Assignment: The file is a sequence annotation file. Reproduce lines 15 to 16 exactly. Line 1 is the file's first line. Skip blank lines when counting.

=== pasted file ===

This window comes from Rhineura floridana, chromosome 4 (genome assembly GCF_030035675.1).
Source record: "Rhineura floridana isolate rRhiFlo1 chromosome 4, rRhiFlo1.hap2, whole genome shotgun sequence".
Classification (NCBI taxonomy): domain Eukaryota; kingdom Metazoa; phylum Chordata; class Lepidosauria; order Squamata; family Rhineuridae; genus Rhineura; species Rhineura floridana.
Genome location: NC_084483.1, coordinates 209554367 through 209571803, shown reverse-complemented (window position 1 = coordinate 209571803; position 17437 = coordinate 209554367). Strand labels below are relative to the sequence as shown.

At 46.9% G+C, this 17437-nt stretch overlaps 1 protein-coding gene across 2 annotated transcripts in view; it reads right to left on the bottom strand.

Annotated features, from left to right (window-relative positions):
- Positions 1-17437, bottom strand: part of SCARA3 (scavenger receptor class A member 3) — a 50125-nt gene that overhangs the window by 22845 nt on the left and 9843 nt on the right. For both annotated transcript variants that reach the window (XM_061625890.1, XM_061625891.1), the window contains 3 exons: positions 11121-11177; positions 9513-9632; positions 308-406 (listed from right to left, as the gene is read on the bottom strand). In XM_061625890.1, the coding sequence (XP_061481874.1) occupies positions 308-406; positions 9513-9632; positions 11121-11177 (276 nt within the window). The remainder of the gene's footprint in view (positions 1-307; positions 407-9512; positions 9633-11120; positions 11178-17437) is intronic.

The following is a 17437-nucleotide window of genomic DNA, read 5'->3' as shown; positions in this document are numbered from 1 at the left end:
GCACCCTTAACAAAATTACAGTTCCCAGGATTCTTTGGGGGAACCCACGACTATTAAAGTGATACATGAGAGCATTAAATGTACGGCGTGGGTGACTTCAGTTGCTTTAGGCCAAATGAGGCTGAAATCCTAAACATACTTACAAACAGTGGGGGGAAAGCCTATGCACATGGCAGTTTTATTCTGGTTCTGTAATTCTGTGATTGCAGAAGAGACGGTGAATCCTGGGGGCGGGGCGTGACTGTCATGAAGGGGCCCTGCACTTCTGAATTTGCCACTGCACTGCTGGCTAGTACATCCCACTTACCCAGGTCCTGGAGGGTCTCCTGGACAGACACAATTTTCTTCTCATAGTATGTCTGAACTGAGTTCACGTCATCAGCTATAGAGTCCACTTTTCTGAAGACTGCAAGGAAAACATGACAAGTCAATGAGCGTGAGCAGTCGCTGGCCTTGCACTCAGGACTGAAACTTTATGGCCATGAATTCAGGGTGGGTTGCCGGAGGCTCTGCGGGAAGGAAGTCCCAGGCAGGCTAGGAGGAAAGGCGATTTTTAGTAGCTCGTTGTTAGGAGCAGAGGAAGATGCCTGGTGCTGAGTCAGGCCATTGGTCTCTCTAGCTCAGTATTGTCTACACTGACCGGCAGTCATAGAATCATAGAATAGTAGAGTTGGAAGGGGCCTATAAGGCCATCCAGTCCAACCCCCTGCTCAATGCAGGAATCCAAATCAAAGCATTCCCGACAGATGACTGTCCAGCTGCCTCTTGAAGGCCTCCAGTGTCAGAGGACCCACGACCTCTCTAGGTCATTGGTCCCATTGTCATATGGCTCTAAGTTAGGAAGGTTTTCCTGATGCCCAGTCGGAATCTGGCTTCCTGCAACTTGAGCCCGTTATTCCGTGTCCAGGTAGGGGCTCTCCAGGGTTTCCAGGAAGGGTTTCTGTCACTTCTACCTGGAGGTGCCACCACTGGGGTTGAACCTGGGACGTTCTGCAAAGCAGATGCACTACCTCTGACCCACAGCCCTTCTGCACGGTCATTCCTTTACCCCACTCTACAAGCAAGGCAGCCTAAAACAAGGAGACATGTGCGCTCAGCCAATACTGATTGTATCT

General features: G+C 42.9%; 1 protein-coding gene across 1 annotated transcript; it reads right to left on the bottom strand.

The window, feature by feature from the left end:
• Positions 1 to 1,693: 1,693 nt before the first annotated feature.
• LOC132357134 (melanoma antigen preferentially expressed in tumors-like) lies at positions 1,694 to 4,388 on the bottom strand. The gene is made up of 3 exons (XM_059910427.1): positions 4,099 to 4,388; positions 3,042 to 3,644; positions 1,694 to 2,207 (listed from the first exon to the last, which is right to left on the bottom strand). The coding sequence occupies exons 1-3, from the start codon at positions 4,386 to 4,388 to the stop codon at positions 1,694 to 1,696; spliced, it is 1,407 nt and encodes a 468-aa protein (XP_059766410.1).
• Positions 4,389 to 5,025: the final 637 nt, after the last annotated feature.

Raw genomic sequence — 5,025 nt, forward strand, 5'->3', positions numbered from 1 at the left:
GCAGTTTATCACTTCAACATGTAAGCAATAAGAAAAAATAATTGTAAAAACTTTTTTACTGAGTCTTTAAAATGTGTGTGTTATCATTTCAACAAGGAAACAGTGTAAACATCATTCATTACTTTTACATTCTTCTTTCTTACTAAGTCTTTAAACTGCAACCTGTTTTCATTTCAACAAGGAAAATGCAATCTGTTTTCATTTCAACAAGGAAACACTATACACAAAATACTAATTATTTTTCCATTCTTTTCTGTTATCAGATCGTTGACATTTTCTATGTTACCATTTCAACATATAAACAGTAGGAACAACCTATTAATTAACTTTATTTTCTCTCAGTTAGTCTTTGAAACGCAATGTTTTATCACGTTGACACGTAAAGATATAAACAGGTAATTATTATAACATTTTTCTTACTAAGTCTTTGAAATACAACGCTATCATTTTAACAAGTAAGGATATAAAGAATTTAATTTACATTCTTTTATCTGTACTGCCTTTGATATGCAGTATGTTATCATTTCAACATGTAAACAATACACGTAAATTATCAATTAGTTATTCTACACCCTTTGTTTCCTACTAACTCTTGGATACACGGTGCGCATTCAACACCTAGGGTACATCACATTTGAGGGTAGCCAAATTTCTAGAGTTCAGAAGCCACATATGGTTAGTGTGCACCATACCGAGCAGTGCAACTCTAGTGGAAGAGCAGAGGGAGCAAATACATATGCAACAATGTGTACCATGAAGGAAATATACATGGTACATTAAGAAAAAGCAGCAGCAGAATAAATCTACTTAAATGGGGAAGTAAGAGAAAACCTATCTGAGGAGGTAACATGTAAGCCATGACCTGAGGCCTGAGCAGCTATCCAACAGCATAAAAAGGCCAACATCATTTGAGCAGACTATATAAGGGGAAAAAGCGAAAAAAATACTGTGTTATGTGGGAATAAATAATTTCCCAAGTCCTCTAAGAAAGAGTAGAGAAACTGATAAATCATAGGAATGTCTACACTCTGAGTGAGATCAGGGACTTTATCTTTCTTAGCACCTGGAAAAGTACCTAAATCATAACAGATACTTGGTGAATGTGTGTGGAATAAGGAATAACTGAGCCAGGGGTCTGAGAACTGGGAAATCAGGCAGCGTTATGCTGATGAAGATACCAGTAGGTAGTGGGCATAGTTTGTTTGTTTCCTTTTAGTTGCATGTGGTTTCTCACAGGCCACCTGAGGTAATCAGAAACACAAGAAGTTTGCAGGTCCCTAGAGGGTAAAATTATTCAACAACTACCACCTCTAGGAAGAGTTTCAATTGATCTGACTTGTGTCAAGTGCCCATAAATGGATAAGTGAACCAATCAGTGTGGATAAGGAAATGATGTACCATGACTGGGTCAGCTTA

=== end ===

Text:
Raw genomic sequence — 5,025 nt, forward strand, 5'->3', positions numbered from 1 at the left:
GCAGTTTATCACTTCAACATGTAAGCAATAAGAAAAAATAATTGTAAAAACTTTTTTACTGAGTCTTTAAAATGTGTGTGTTATCATTTCAACAAGGAAACAGTGTAAACATCATTCATTACTTTTACATTCTTCTTTCTTACTAAGTCTTTAAACTGCAACCTGTTTTCATTTCAACAAGGAAAATGCAATCTGTTTTCATTTCAACAAGGAAACACTATACACAAAATACTAATTATTTTTCCATTCTTTTCTGTTATCAGATCGTTGACATTTTCTATGTTACCATTTCAACATATAAACAGTAGGAACAACCTATTAATTAACTTTATTTTCTCTCAGTTAGTCTTTGAAACGCAATGTTTTATCACGTTGACACGTAAAGATATAAACAGGTAATTATTATAACATTTTTCTTACTAAGTCTTTGAAATACAACGCTATCATTTTAACAAGTAAGGATATAAAGAATTTAATTTACATTCTTTTATCTGTACTGCCTTTGATATGCAGTATGTTATCATTTCAACATGTAAACAATACACGTAAATTATCAATTAGTTATTCTACACCCTTTGTTTCCTACTAACTCTTGGATACACGGTGCGCATTCAACACCTAGGGTACATCACATTTGAGGGTAGCCAAATTTCTAGAGTTCAGAAGCCACATATGGTTAGTGTGCACCATACCGAGCAGTGCAACTCTAGTGGAAGAGCAGAGGGAGCAAATACATATGCAACAATGTGTACCATGAAGGAAATATACATGGTACATTAAGAAAAAGCAGCAGCAGAATAAATCTACTTAAATGGGGAAGTAAGAGAAAACCTATCTGAGGAGGTAACATGTAAGCCATGACCTGAGGCCTGAGCAGCTATCCAACAGCATAAAAAGGCCAACATCATTTGAGCAGACTATATAAGGGGAAAAAGCGAAAAAAATACTGTGTTATGTGGGAATAAATAATTTCCCAAGTCCTCTAAGAAAGAGTAGAGAAACTGATAAATCATAGGAATGTCTACACTCTGAGTGAGATCAGGGACTTTATCTTTCTTAGCACCTGGAAAAGTACCTAAATCATAACAGATACTTGGTGAATGTGTGTGGAATAAGGAATAACTGAGCCAGGGGTCTGAGAACTGGGAAATCAGGCAGCGTTATGCTGATGAAGATACCAGTAGGTAGTGGGCATAGTTTGTTTGTTTCCTTTTAGTTGCATGTGGTTTCTCACAGGCCACCTGAGGTAATCAGAAACACAAGAAGTTTGCAGGTCCCTAGAGGGTAAAATTATTCAACAACTACCACCTCTAGGAAGAGTTTCAATTGATCTGACTTGTGTCAAGTGCCCATAAATGGATAAGTGAACCAATCAGTGTGGATAAGGAAATGATGTACCATGACTGGGTCAGCTTA